[r-t] Exhausted search spaces
dfm at ringing.org
Wed Feb 3 20:31:18 UTC 2010
On Wed, Feb 3, 2010 at 3:06 PM, Mark Davies <mark at snowtiger.net> wrote:
> Eddie, I think you've missed the point of Don's composition numbering
> system. He *has* published all of them. He numbers his compositions (as far
> as I understand it, no doubt he will confirm) in the order he produces them,
> regardless of method or length.
Roughly. Because experience taught me I had to change an earlier
numbering scheme the lower numbers in particular are not necessarily
chronological. Similarly, I periodically rediscover something I
produced in the past but never put on the site, and thus they end up
not being chronological. Or, similar, usually slight, chronological
aberrations also happen when I produce compositions of as yet unnamed
methods that remain unadded to the site until the band that
commissioned them rings them.
As you've undoubtedly noticed I tend to produce a fistful of
compositions for the same method, altogether. Within such a fistful
added to the site at the same time I generally try to order them such
that the later (higher numbered, sorted to appear later on the page)
compositions are the "harder" ones, and the earlier ones are "easier".
But that only applies to a single batch added at the same time, and in
any case is horribly subjective.
> No doubt he had hundreds of millions of compositions of Lake Garda Delight
> to choose from, but has only in fact selected and published three of them.
No, not really, at least in practice. Unlike the procedure I
understand Mark uses, I rarely produce an inordinate number of
compositions, and then use some sort of selection procedure to pick a
few out of it. I generally iterate repeatedly, cycling between a
little bit of computer search and a little bit of twiddling of what
I'm asking the software to do, possibly even fitting in some bits by
hand. While it's usually just a small number of such iterations, for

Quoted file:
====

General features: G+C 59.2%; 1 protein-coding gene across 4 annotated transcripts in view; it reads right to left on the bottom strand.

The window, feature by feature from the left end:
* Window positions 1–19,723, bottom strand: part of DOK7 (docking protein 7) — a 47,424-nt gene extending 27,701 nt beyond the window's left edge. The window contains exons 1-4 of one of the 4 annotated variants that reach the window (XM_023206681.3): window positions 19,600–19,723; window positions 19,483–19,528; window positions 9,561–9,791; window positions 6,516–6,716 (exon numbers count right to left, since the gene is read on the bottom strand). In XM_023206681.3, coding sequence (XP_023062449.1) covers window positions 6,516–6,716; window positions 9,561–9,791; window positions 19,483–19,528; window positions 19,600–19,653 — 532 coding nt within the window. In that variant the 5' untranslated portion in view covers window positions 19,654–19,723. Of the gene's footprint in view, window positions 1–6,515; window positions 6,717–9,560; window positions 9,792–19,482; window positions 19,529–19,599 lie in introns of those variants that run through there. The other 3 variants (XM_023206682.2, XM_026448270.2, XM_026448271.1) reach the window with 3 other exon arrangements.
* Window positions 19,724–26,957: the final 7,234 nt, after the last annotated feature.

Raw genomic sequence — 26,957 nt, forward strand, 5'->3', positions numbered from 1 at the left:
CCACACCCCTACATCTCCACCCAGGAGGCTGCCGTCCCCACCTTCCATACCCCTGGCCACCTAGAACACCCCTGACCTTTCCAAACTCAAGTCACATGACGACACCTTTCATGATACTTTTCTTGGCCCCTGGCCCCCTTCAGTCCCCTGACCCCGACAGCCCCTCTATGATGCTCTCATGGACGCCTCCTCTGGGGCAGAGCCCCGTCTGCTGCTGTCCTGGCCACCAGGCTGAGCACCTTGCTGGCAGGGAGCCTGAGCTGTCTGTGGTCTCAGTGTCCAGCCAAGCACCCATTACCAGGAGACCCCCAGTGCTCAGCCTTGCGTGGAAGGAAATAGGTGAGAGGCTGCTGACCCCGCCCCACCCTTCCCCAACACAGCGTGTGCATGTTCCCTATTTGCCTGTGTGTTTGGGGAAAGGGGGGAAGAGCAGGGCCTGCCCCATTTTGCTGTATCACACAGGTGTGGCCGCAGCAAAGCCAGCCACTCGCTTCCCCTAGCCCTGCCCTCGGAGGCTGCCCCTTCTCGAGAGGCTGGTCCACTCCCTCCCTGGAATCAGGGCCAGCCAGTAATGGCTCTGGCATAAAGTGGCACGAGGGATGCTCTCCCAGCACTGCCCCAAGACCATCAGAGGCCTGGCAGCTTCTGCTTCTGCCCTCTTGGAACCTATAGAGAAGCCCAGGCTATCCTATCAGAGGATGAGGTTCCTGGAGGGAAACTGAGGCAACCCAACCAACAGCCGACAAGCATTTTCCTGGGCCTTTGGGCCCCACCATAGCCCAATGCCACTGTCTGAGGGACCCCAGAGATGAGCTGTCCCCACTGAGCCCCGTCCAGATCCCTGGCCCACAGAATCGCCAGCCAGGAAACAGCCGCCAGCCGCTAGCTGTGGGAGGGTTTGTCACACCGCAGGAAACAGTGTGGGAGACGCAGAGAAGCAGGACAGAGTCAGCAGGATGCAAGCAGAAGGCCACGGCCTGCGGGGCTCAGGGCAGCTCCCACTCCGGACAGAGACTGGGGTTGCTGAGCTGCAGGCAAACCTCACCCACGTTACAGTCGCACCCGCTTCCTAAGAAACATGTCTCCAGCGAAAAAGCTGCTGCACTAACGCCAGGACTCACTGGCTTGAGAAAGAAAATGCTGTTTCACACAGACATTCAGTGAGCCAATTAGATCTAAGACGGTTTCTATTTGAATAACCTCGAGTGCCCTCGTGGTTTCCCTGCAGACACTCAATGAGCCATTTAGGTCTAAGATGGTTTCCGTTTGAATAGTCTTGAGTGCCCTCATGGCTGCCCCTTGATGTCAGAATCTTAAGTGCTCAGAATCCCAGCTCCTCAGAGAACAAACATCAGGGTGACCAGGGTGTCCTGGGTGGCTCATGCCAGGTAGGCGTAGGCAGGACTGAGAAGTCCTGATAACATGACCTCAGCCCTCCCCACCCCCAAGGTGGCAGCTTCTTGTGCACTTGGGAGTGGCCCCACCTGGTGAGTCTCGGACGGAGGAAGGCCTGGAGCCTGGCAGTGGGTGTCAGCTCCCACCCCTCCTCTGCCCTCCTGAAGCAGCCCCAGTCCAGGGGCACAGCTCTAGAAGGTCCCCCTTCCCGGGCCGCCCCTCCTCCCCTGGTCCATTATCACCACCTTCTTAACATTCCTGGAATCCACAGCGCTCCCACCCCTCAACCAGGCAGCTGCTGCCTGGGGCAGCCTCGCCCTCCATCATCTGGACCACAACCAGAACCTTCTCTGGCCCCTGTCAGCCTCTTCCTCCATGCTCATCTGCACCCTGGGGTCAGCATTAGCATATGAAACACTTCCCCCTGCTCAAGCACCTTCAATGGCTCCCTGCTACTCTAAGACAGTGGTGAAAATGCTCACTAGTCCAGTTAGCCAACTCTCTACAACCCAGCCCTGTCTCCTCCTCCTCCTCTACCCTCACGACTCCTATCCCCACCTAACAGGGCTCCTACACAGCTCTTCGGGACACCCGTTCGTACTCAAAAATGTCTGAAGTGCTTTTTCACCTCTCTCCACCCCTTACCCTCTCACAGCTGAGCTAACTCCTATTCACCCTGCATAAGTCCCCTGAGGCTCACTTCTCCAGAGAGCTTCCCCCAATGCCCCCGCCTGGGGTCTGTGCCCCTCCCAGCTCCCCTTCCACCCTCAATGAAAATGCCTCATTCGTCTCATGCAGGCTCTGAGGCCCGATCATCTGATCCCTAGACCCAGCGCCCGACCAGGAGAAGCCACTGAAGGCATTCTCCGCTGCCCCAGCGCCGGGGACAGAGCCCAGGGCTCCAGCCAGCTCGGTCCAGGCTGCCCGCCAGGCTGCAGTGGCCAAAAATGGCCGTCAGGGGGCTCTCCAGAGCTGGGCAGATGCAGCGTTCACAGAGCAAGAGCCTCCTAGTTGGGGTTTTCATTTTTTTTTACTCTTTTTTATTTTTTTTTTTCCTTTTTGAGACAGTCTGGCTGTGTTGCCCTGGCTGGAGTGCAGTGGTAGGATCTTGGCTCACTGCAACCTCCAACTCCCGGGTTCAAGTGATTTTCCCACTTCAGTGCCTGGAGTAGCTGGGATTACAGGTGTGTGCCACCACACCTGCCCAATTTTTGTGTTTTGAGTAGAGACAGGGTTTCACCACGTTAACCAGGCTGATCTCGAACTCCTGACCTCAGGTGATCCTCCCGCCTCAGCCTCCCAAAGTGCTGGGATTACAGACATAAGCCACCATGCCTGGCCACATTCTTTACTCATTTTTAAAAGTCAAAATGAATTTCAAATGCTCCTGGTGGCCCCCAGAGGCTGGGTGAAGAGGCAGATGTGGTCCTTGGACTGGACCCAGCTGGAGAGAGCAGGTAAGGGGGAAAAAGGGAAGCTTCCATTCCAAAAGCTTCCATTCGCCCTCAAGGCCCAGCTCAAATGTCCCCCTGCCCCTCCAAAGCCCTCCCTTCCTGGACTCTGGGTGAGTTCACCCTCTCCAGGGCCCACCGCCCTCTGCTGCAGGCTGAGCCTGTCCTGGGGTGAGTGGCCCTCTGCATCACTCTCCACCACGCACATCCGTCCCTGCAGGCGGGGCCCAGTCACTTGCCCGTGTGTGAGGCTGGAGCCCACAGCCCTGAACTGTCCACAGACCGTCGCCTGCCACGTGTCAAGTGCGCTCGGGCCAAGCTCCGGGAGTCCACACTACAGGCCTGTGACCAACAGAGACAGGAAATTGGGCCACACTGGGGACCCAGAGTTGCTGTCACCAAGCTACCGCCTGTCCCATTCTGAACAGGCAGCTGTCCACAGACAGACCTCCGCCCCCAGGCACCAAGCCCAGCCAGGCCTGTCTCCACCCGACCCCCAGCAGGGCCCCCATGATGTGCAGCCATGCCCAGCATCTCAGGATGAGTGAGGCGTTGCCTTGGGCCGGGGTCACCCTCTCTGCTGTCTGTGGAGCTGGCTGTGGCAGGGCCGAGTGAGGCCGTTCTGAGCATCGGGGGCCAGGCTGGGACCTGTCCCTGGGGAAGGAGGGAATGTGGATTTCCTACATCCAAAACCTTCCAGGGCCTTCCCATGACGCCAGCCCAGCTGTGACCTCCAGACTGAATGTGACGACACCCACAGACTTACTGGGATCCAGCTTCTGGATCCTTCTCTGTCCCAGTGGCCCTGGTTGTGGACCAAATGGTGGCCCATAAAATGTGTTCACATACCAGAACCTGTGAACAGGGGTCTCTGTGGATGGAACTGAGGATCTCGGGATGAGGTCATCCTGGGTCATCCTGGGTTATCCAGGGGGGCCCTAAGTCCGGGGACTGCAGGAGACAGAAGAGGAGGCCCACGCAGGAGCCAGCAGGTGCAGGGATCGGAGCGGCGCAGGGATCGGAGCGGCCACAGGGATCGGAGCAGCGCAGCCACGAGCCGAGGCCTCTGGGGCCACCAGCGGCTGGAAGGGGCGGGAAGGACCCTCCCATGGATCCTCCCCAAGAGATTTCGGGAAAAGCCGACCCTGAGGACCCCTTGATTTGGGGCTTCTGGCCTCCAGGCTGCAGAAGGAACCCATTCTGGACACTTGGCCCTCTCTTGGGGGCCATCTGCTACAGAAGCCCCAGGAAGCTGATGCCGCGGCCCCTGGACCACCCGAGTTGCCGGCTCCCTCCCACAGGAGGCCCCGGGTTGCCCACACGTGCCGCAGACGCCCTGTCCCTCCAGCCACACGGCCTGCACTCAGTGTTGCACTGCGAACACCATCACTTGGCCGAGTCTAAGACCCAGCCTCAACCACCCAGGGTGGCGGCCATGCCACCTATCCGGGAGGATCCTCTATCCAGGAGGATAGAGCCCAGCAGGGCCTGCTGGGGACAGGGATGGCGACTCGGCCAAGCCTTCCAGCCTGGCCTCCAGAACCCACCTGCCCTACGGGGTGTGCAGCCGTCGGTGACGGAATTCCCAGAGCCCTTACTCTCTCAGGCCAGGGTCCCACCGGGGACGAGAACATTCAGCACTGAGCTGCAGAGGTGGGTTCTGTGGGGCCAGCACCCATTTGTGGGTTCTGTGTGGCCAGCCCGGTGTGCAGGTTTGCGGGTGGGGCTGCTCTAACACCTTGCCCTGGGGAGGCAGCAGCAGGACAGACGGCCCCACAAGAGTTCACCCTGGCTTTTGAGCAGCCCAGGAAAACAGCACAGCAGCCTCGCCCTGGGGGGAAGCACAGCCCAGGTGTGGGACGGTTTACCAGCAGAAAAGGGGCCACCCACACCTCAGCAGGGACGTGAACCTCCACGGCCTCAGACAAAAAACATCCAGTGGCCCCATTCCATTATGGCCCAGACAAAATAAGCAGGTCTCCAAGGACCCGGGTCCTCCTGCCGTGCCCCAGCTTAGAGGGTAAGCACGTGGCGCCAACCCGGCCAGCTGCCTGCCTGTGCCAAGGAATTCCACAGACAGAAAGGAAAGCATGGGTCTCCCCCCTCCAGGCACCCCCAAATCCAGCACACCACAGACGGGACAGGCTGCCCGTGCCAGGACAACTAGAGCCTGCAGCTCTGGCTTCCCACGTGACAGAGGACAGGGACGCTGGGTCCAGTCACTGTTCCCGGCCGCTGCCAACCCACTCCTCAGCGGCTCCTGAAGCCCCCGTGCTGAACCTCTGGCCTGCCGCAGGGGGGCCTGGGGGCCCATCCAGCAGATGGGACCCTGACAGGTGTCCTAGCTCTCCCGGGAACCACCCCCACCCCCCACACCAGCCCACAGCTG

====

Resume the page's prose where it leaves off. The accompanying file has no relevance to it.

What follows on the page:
some compositions I may go around that loop fifty or a hundred times I
expect. Such an iterative procedure usually, though by no means
always, produces a much smaller number of compositions from which I
pick. Often fewer than a dozen. Though, of course, I'm performing some
sort of implicit selection earlier, driving the restriction later on.
This correspondance has made me think that when next I'm working on
something, sometime in the next few days undoubtedly, I should keep a
bit more statistical information about what I've done and so on. I
suspect such will illuminate this a bit more. In particular, it rarely
makes sense within my style of working to say I found 132,579,302
compositions in four hours, and picked the one that maximised this
particular musical score, or whatever.
> Don also gives pretty detailed musical analysis for each composition he
> publishes, which pretty much tells you what he was looking for. Admittedly
> his composition descriptions are not quite as fulsome as mine. ;-)
There, see, I am not *that* long-winded, am I?*
* That question is rhetorical only; please don't answer it.
Don Morrison <dfm at ringing.org>
"Diversity may be the hardest thing for a society to live with,
and perhaps the most dangerous thing for a society to be
without." -- William Sloane Coffin, _Essays on Public Morality_
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